University files response to softball player’s lawsuit, denies most claims


Karen Linder

Kent State filed a response to former softball player Lauren Kesterson’s lawsuit and denied many of her claims, saying “Defendant is without knowledge on this topic.”

The university also “demands that Plaintiff’s Complaint against it be dismissed with prejudice at Plaintiff’s cost.”

The suit, filed in U.S. District Court, charged the university and former softball coach Karen Linder with violating Kesterson’s rights under Title IX of the Education Amendments of 1972, which prohibits discrimination on the basis of sex in any federally funded education program or activity.

However, the response admits Linder failed to follow her obligation to follow Title IX protocol regarding claims of sexual assault and report the allegations to appropriate Kent State officials.

“Defendant admits Coach Linder had a duty under university policy to report allegations of sexual assault to the appropriate Kent State officials and did not do so,” the response reads.

Subodh Chandra, a Cleveland-area attorney representing Lauren Kesterson, said his office will file a response within 30 days.

“We will make an appropriate response in court, but it is clear from the response that litigation as to Ms. Kesterson’s concerns will be moving forward,” Chandra said.

The university admits Kesterson met with Linder for an exit meeting in May 2014, but it denies any knowledge of the particulars of the conversation and specifically denies the allegation that Kesterson lodged a Title IX complaint with the university during that meeting, a claim Kesterson makes in her lawsuit.

It admits Kesterson filed a formal Title IX complaint with the university and former deputy Title IX coordinator Erin Barton against Linder on Aug. 24, 2015.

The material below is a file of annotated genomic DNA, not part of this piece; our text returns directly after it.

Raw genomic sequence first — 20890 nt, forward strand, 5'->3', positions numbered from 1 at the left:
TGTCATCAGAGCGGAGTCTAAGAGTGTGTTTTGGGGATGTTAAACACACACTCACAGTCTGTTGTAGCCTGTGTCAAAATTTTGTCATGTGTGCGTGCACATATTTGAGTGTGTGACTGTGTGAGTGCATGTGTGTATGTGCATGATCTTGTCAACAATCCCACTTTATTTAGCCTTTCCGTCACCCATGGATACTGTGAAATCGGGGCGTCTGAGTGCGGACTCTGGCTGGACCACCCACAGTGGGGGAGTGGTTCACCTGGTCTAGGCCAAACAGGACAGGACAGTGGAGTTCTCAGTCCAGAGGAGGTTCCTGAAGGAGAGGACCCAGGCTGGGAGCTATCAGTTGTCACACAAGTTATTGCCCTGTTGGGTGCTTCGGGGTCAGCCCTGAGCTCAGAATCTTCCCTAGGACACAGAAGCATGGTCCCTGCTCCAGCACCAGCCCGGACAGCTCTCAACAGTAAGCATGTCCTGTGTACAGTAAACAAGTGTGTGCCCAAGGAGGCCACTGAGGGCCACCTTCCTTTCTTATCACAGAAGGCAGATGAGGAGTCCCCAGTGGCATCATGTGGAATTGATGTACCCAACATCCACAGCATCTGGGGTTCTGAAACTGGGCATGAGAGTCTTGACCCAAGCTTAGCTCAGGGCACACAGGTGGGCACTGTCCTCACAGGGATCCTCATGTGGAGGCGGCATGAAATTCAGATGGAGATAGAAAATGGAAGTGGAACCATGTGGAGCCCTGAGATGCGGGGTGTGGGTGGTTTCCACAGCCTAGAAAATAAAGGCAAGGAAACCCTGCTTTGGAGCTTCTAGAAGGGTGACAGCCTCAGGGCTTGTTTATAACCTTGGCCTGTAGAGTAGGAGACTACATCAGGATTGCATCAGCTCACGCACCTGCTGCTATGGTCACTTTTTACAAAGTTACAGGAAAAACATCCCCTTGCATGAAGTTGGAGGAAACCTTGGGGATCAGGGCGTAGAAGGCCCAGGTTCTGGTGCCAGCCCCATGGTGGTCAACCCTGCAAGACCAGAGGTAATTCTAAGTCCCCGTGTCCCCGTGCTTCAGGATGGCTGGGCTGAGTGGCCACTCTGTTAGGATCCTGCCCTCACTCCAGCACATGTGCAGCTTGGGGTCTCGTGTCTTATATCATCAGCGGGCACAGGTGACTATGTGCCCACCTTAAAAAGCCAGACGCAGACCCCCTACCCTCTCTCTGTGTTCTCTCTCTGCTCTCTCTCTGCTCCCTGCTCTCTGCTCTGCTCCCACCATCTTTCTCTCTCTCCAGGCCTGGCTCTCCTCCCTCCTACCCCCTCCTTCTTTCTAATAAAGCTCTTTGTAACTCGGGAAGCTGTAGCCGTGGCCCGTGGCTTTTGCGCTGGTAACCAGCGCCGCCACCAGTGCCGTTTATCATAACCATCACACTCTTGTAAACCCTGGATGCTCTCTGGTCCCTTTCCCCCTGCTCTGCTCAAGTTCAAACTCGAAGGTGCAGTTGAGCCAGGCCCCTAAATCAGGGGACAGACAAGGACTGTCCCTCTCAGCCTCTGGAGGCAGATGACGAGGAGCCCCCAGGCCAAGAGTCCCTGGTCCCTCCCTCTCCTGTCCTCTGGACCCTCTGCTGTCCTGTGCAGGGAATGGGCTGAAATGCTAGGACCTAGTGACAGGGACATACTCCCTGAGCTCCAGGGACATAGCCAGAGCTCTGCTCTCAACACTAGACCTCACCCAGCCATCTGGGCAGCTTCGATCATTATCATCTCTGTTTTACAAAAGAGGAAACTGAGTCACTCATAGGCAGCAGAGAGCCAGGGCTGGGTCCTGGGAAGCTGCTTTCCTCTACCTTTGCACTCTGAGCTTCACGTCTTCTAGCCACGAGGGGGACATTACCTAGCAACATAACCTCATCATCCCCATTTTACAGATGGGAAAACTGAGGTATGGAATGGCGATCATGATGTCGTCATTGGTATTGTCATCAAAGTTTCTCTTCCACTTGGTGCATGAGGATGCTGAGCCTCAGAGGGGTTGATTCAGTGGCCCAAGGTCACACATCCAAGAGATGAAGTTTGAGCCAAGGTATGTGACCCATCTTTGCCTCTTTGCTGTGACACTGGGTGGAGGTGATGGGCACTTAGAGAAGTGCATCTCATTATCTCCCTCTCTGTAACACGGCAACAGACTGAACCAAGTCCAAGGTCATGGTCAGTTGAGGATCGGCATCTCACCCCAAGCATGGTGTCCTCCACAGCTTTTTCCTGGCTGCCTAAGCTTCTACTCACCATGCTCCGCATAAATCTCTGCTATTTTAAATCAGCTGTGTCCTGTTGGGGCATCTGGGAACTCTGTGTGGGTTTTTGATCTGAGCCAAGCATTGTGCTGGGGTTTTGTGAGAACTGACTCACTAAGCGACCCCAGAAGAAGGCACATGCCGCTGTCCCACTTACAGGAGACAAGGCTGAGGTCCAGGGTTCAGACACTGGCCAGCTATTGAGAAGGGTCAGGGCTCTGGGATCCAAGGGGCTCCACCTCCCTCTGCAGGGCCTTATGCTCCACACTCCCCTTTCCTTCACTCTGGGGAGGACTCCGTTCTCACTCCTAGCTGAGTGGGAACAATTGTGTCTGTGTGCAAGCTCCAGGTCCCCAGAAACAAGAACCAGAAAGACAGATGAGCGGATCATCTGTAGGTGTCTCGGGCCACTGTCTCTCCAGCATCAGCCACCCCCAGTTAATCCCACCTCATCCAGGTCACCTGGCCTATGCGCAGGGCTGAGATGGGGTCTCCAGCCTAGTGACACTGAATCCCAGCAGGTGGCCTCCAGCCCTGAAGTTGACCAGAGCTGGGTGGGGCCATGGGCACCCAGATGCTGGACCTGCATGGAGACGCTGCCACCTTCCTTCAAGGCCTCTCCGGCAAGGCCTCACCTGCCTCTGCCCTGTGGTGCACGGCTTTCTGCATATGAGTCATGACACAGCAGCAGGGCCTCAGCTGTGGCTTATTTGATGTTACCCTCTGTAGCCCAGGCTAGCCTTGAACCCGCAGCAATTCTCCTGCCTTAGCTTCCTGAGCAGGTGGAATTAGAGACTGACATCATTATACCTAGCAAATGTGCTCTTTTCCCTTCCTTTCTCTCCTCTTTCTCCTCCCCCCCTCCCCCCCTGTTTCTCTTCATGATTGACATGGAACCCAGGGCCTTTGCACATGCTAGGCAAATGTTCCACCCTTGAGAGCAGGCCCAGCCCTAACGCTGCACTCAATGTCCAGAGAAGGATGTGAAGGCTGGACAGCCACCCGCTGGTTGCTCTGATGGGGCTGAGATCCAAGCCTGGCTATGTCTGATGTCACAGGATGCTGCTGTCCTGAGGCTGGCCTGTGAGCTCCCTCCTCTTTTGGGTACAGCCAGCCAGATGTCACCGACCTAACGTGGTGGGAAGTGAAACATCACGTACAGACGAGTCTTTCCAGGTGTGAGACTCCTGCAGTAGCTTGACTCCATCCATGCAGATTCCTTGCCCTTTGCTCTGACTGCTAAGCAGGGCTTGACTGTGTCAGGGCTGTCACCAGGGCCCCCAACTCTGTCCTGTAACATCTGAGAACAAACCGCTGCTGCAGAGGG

It also admits Athletic Director Joel Nielsen and other senior administrators would be informed of the Title IX complaint.

However, the response denies the allegations that staff members, including Nielsen, knew of the alleged rape and failed to follow university policy in investigating the allegation.

“Defendant specifically states that Joel Nielsen did not impair, nor did he attempt to impair, the Title IX complaint or investigation process,” it says.

The response says Barton would look into obtaining no-contact orders against Karen Linder and her son Tucker Linder, the alleged assailant.

“Defendant admits that Erin Barton encouraged Plaintiff to file the Complaint and expressed that she would immediately investigate,” it reads.

Barton and Pamela Fitzgerald, another deputy Title IX coordinator, interviewed Linder about the allegations made in Kesterson’s Title IX complaint, on Aug. 26, 2015.

Linder resigned on Aug. 28 and told assistant coach Eric Oakley the reason she was leaving, but the response does not name the reason.

Kesterson’s lawsuit alleges Tucker Linder, a Kent State varsity baseball player at the time of the incident, raped her during December 2012 of her freshman year.

The response said Lauren Kesterson makes three claims in the lawsuit: the first against Kent State University for alleged sex discrimination and retaliation under Title IX; the second against both Kent State and Linder for the alleged denial of equal protection under the Fourteenth Amendment of the United States Constitution; the third is a state law claim against Karen Linder for intentional infliction of emotional distress.

A separate motion filed by the university asks for a judgment on the equal protection section of the complaint because the university is not a “person” and therefore would not be liable under that section of the U.S. Constitution.

Ian Klein contributed reporting.

Ian Flickinger is the senior editor of The Kent Stater, and Emily Mills is the editor of The Kent Stater. Contact Ian at [email protected], and contact Emily at [email protected]